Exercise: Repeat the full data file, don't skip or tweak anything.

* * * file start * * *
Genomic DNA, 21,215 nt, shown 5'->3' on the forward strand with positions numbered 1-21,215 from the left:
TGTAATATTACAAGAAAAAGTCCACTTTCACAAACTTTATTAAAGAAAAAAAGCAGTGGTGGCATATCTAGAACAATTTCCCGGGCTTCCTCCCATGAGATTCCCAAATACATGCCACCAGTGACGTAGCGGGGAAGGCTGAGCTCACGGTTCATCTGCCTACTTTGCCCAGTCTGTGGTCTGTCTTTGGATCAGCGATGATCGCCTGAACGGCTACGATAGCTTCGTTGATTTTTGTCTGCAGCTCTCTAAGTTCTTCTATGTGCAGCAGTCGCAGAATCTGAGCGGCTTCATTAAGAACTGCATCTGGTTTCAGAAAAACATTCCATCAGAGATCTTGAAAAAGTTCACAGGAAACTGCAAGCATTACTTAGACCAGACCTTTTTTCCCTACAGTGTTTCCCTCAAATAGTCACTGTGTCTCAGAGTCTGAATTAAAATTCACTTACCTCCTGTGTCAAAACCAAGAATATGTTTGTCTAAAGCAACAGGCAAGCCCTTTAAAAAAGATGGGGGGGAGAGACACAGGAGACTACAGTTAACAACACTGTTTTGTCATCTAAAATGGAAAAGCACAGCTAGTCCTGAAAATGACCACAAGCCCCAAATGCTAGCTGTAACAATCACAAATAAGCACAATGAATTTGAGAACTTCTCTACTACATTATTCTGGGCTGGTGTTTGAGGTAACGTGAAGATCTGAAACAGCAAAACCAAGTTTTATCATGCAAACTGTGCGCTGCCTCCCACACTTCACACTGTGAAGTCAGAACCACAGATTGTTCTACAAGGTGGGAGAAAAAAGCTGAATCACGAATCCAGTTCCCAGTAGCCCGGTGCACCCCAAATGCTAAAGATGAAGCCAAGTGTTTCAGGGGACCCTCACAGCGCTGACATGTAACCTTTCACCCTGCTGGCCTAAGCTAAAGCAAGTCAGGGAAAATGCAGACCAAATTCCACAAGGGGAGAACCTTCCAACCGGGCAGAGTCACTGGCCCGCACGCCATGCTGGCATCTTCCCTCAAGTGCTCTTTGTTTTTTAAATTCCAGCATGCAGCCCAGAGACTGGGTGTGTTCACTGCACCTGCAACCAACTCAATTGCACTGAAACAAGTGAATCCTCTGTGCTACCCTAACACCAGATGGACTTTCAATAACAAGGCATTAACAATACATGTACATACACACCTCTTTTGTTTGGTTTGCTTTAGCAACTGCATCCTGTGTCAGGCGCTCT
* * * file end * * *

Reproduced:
Genomic DNA, 21,215 nt, shown 5'->3' on the forward strand with positions numbered 1-21,215 from the left:
TGTAATATTACAAGAAAAAGTCCACTTTCACAAACTTTATTAAAGAAAAAAAGCAGTGGTGGCATATCTAGAACAATTTCCCGGGCTTCCTCCCATGAGATTCCCAAATACATGCCACCAGTGACGTAGCGGGGAAGGCTGAGCTCACGGTTCATCTGCCTACTTTGCCCAGTCTGTGGTCTGTCTTTGGATCAGCGATGATCGCCTGAACGGCTACGATAGCTTCGTTGATTTTTGTCTGCAGCTCTCTAAGTTCTTCTATGTGCAGCAGTCGCAGAATCTGAGCGGCTTCATTAAGAACTGCATCTGGTTTCAGAAAAACATTCCATCAGAGATCTTGAAAAAGTTCACAGGAAACTGCAAGCATTACTTAGACCAGACCTTTTTTCCCTACAGTGTTTCCCTCAAATAGTCACTGTGTCTCAGAGTCTGAATTAAAATTCACTTACCTCCTGTGTCAAAACCAAGAATATGTTTGTCTAAAGCAACAGGCAAGCCCTTTAAAAAAGATGGGGGGGAGAGACACAGGAGACTACAGTTAACAACACTGTTTTGTCATCTAAAATGGAAAAGCACAGCTAGTCCTGAAAATGACCACAAGCCCCAAATGCTAGCTGTAACAATCACAAATAAGCACAATGAATTTGAGAACTTCTCTACTACATTATTCTGGGCTGGTGTTTGAGGTAACGTGAAGATCTGAAACAGCAAAACCAAGTTTTATCATGCAAACTGTGCGCTGCCTCCCACACTTCACACTGTGAAGTCAGAACCACAGATTGTTCTACAAGGTGGGAGAAAAAAGCTGAATCACGAATCCAGTTCCCAGTAGCCCGGTGCACCCCAAATGCTAAAGATGAAGCCAAGTGTTTCAGGGGACCCTCACAGCGCTGACATGTAACCTTTCACCCTGCTGGCCTAAGCTAAAGCAAGTCAGGGAAAATGCAGACCAAATTCCACAAGGGGAGAACCTTCCAACCGGGCAGAGTCACTGGCCCGCACGCCATGCTGGCATCTTCCCTCAAGTGCTCTTTGTTTTTTAAATTCCAGCATGCAGCCCAGAGACTGGGTGTGTTCACTGCACCTGCAACCAACTCAATTGCACTGAAACAAGTGAATCCTCTGTGCTACCCTAACACCAGATGGACTTTCAATAACAAGGCATTAACAATACATGTACATACACACCTCTTTTGTTTGGTTTGCTTTAGCAACTGCATCCTGTGTCAGGCGCTCT